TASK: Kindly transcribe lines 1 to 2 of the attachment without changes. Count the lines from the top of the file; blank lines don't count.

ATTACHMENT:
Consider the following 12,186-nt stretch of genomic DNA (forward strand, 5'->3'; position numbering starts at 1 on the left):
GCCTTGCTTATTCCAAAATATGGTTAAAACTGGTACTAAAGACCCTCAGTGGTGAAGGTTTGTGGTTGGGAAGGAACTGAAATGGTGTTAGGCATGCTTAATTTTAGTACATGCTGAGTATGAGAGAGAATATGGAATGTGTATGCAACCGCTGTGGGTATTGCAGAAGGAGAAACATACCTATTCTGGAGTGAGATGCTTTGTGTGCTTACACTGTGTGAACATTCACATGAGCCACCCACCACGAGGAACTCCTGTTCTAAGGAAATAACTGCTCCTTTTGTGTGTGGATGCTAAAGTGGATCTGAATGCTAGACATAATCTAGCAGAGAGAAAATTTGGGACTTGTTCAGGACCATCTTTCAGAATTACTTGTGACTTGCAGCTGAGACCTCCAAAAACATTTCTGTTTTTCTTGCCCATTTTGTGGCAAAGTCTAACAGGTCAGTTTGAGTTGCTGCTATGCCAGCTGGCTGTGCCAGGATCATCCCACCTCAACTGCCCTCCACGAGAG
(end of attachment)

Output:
Consider the following 12,186-nt stretch of genomic DNA (forward strand, 5'->3'; position numbering starts at 1 on the left):
GCCTTGCTTATTCCAAAATATGGTTAAAACTGGTACTAAAGACCCTCAGTGGTGAAGGTTTGTGGTTGGGAAGGAACTGAAATGGTGTTAGGCATGCTTAATTTTAGTACATGCTGAGTATGAGAGAGAATATGGAATGTGTATGCAACCGCTGTGGGTATTGCAGAAGGAGAAACATACCTATTCTGGAGTGAGATGCTTTGTGTGCTTACACTGTGTGAACATTCACATGAGCCACCCACCACGAGGAACTCCTGTTCTAAGGAAATAACTGCTCCTTTTGTGTGTGGATGCTAAAGTGGATCTGAATGCTAGACATAATCTAGCAGAGAGAAAATTTGGGACTTGTTCAGGACCATCTTTCAGAATTACTTGTGACTTGCAGCTGAGACCTCCAAAAACATTTCTGTTTTTCTTGCCCATTTTGTGGCAAAGTCTAACAGGTCAGTTTGAGTTGCTGCTATGCCAGCTGGCTGTGCCAGGATCATCCCACCTCAACTGCCCTCCACGAGAG